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How ‘Nature’ Has Fallen

Here’s a letter to Nature, which just published a paper that is an excellent candidate for the most idiotic publication of 2022.


We know from the get-go of Jason Hickel’s, et al.’s, article “Degrowth can work – here’s how science can help” (Dec. 12) that the authors’ understanding of economic reality is so fundamentally flawed that nothing that appears in the article should be taken seriously.

Specifically, the article’s subheading – which accurately summarizes the authors’ thesis – reads: “Wealthy countries can create prosperity while using less materials and energy if they abandon economic growth as an objective.” This claim is grammatically correct gobbledygook.

Because the very meaning of economic growth is greater per-person prosperity, to propose abandoning economic growth as a means of creating economic prosperity is a preposterous contradiction.

Further, contrary to the authors’ implication, wealthy countries have been creating prosperity by using less materials and energy since the dawn of the industrial age. That’s how economies grow. Indeed, that’s the only way for economies to grow. Economists’ uninspired name for this process is an increase in total factor productivity – meaning that the amount of inputs required to produce a given amount of economic output falls (implying, of course, that a given amount of inputs come to be able to produce greater economic output, resulting in economic growth).

And because producing more (and better) with less is the source of profit, an essential driver of economic growth – that is, an essential driver of producing more with less – is the entrepreneurial quest for profit. As shown by Stanford University economist Gavin Wright,* and more famously by the late Julian Simon** – and as Marian Tupy and Gale Pooley*** have painstakingly more recently documented – innovative capitalism has steadily increased supplies of resources.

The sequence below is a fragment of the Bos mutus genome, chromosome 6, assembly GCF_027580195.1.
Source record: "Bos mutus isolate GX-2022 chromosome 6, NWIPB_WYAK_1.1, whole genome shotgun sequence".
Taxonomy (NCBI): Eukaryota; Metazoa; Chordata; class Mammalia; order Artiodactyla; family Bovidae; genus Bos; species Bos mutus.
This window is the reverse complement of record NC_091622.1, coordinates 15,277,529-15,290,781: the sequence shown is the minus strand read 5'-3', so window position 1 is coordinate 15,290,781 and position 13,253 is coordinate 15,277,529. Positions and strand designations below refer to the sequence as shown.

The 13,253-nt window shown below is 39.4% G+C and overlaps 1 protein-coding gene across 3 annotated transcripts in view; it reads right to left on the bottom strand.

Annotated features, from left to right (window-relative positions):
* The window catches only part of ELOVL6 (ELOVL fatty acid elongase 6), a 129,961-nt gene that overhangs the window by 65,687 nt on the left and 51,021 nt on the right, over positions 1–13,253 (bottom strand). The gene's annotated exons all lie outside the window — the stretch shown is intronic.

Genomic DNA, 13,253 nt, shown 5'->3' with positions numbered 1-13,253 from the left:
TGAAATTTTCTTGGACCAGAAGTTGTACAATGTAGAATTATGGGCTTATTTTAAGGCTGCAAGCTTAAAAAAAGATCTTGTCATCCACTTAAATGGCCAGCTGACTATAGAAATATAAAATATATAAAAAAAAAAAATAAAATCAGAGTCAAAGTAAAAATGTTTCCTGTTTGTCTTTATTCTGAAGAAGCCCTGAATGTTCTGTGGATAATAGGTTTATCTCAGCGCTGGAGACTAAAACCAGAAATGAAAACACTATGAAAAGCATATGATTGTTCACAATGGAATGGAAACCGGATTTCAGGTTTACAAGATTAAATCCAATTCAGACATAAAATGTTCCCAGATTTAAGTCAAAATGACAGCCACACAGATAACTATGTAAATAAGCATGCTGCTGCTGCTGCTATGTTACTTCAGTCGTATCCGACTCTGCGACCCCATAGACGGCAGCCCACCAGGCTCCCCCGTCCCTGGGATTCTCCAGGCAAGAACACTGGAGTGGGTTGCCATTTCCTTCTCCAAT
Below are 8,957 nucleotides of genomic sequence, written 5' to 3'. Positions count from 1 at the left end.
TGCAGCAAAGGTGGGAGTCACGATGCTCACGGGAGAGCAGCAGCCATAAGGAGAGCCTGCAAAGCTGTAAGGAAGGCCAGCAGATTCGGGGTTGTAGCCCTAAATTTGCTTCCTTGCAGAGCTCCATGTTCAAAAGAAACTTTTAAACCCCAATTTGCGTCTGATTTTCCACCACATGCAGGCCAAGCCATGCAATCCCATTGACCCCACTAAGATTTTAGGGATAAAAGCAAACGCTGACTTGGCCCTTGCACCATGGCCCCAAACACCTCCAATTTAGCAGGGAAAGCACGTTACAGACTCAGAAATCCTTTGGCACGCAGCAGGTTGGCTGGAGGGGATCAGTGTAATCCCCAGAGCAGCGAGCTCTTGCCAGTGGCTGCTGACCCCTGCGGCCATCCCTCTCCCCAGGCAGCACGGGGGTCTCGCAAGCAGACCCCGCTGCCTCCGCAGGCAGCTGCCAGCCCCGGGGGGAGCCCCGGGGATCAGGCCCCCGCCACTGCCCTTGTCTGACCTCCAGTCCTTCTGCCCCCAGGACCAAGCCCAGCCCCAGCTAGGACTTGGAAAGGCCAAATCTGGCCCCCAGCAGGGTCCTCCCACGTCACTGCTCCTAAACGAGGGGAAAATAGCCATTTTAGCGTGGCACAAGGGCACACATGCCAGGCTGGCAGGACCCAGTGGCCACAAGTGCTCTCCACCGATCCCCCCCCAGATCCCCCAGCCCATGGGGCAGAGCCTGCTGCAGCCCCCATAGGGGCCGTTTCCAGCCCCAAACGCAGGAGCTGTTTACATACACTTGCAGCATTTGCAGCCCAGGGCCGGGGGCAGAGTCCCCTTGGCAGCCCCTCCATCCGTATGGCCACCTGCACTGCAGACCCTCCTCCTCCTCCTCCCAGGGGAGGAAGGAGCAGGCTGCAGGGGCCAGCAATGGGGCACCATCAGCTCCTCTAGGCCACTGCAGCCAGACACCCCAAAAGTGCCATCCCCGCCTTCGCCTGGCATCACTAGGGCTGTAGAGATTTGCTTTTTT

Therefore, rather than forsake free-market capitalism as the authors propose, optimal growth in prosperity, and its accompanying incessant increases in resource conservation, requires that markets be made more free.

Donald J. Boudreaux
Professor of Economics
Martha and Nelson Getchell Chair for the Study of Free Market Capitalism at the Mercatus Center
George Mason University
Fairfax, VA 22030

* Gavin Wright, “The Origins of American Industrial Success, 1879-1940,” American Economic Review, Vol. 80, September 1990, pages 651-668.

** Julian L. Simon, The Ultimate Resource 2 (Princeton: Princeton University Press, 1996).

*** Marian L. Tupy and Gale Pooley, “Resources Are More Abundant Than Ever, and People Are the Reason,” Cato Unbound, April 21, 2021. See also Tupy’s and Pooley’s remarkable 2022 book, Superabundance.

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